The median age of the Canadian population would also continue to rise in all the projection scenarios. It would go from 39 years in 2005 to a level between 43 and 46 years in 2031 and between 45 and 50 years in 2056 (Chart 3.7 ). According to the medium-growth scenarios, half the Canadian population would be over 47 years of age in 2056.
Compared to most of the other G8 countries, Canada in 2005 had a relatively young age structure, but one that was destined to age more rapidly than elsewhere. Like in other Anglo-Saxon countries such as Australia, the postwar baby-boom was especially pronounced in Canada and the persons born during this period had not yet, in 2005, reached age 65. Not until 2011 will the first baby-boomers reach that age, and those that follow will accelerate the aging of the Canadian population.
Evolution of the working age population
In 2005, the working age population (aged 15 to 64 years) numbered 22.4 million (Chart 3.8 ), representing approximately 70% of the total population (Chart 3.6 ). The future evolution of this subpopulation—crucially important since it largely determines the size of the labour force—varies depending on the projection scenario considered.
According to the medium-growth scenarios, the working age population would increase until the early 2020s but at a slower pace, primarily because individuals belonging to the baby-boom cohorts would be moving beyond it. The working age population would reach 24.2 million in 2021 before slightly declining between 2022 and 2029 (by approximately 50,000 persons over the period) as the number of person leaving this population temporarily exceeds the number entering it. This is because the largest baby-boom cohorts (individuals born around 1960) would then reach age 65. Once all the baby-boomers were within the 65 years and over group, the working age population would begin growing again, reaching a maximum of 25.2 million in 2054.
According to the low-growth scenario, the working age population would increase until 2017, reaching a maximum of 23.7 million. It would then gradually decline, so that in 2056 it would stand at 21.1 million, a lower figure than in 2005. This must be seen as the long-term consequence of a very low fertility rate (1.3 children per woman in this scenario) and low immigration (an immigration rate of 5.5 per thousand).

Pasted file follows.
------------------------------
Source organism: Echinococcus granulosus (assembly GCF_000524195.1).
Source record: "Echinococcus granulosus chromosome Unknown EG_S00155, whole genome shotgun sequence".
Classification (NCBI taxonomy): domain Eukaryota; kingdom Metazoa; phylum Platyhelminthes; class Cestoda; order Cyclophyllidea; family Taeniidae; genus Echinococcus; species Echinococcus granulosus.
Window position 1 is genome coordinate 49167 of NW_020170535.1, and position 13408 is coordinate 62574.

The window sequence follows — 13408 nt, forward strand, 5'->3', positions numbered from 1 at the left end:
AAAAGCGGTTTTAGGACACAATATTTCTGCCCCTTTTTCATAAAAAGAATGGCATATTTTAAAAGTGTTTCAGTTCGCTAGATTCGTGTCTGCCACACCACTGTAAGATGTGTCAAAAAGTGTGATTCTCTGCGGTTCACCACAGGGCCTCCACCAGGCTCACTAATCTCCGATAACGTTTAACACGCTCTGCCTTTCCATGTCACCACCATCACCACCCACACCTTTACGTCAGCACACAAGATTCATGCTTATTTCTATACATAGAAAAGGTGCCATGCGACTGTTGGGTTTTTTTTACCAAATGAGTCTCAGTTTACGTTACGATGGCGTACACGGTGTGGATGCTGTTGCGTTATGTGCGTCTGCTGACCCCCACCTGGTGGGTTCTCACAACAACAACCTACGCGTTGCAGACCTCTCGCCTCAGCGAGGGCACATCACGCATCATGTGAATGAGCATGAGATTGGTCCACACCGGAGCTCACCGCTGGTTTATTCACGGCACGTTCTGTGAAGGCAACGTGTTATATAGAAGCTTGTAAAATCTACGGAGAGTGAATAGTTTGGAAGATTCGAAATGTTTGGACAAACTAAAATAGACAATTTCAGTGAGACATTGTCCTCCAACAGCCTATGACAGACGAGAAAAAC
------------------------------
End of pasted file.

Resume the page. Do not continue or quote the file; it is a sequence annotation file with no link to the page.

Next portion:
In the high-growth scenario, the working age population would increase steadily throughout the projection period, reaching a maximum of 29.6 million in 2056. However, this growth would be moderated during the 2020s as the largest baby-boom cohorts move beyond working age.
In all the projection scenarios, the proportion represented by the working age population would gradually decline during the 2010s and 2020s, amounting to approximately 62% of the total population by the early 2030s (chart 3.6 ). It would then stabilize at a level close to 60%. The lack of differences from one scenario to another may be explained by the combination of fertility and immigration assumptions that evolve in the same direction. Scenario 1, for example, combines low fertility (which has the effect of reducing the number of children) with low immigration (which mainly limits the number of persons aged 15 to 64 years).
All the projection scenarios also lead to a slight aging of the working age population. In 2005, the proportion of older workers (aged 45 to 64 years) within this subpopulation was 38%. In all the scenarios, it would rise rapidly—starting in 2011—to 41%, then stabilize at about that level until 2031 and subsequently rise to approximately 45% in 2056 in the low-growth scenario. This is because most of the aging of the working age population has already occurred, since the majority of baby-boomers were already 45 years or older in 2005.
A rising demographic dependency ratio
In all the projection scenarios, the demographic dependency ratio, reflecting the number of children aged 0 to 14 years and elderly persons aged 65 years and over per 100 persons of working age (15-64) would increase rapidly between 2011 and 2031, mainly because of baby-boomers reaching age 65 and not being replaced in the working age population by cohorts at least as large (Chart 3.9 ). There were approximately 44 children and elderly per 100 working age persons in 2005; in all the scenarios, this ratio would be approximately 61 per 100 in 2031 and 69 per 100 in 2056.
The very old